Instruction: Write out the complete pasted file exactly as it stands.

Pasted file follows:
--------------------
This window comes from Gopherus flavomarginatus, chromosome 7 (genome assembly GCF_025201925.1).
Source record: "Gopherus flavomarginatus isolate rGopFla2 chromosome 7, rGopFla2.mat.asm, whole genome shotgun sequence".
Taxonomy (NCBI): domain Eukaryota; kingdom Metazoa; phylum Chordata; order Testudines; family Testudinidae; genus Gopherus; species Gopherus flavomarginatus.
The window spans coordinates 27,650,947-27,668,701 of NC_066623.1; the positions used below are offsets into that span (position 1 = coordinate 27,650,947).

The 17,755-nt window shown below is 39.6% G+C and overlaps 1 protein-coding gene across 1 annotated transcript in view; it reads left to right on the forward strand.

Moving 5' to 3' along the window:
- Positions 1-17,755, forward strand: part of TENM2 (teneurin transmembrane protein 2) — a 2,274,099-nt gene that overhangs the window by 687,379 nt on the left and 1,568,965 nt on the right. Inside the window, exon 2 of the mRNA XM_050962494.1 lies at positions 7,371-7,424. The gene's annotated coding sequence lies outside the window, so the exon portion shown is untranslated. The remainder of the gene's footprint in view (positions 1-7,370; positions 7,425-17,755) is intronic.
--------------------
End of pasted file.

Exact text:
This window comes from Gopherus flavomarginatus, chromosome 7 (genome assembly GCF_025201925.1).
Source record: "Gopherus flavomarginatus isolate rGopFla2 chromosome 7, rGopFla2.mat.asm, whole genome shotgun sequence".
Taxonomy (NCBI): domain Eukaryota; kingdom Metazoa; phylum Chordata; order Testudines; family Testudinidae; genus Gopherus; species Gopherus flavomarginatus.
The window spans coordinates 27,650,947-27,668,701 of NC_066623.1; the positions used below are offsets into that span (position 1 = coordinate 27,650,947).

The 17,755-nt window shown below is 39.6% G+C and overlaps 1 protein-coding gene across 1 annotated transcript in view; it reads left to right on the forward strand.

Moving 5' to 3' along the window:
- Positions 1-17,755, forward strand: part of TENM2 (teneurin transmembrane protein 2) — a 2,274,099-nt gene that overhangs the window by 687,379 nt on the left and 1,568,965 nt on the right. Inside the window, exon 2 of the mRNA XM_050962494.1 lies at positions 7,371-7,424. The gene's annotated coding sequence lies outside the window, so the exon portion shown is untranslated. The remainder of the gene's footprint in view (positions 1-7,370; positions 7,425-17,755) is intronic.